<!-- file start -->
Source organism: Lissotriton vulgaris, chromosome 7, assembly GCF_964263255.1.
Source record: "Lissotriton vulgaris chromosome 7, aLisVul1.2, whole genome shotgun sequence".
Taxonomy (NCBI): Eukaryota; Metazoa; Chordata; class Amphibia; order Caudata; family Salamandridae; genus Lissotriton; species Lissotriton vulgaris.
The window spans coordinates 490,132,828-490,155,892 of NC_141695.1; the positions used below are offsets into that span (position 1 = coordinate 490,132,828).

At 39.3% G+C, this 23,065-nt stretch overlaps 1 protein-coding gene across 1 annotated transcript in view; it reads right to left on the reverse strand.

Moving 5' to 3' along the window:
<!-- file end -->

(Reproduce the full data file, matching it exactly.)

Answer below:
Source organism: Lissotriton vulgaris, chromosome 7, assembly GCF_964263255.1.
Source record: "Lissotriton vulgaris chromosome 7, aLisVul1.2, whole genome shotgun sequence".
Taxonomy (NCBI): Eukaryota; Metazoa; Chordata; class Amphibia; order Caudata; family Salamandridae; genus Lissotriton; species Lissotriton vulgaris.
The window spans coordinates 490,132,828-490,155,892 of NC_141695.1; the positions used below are offsets into that span (position 1 = coordinate 490,132,828).

At 39.3% G+C, this 23,065-nt stretch overlaps 1 protein-coding gene across 1 annotated transcript in view; it reads right to left on the reverse strand.

Moving 5' to 3' along the window: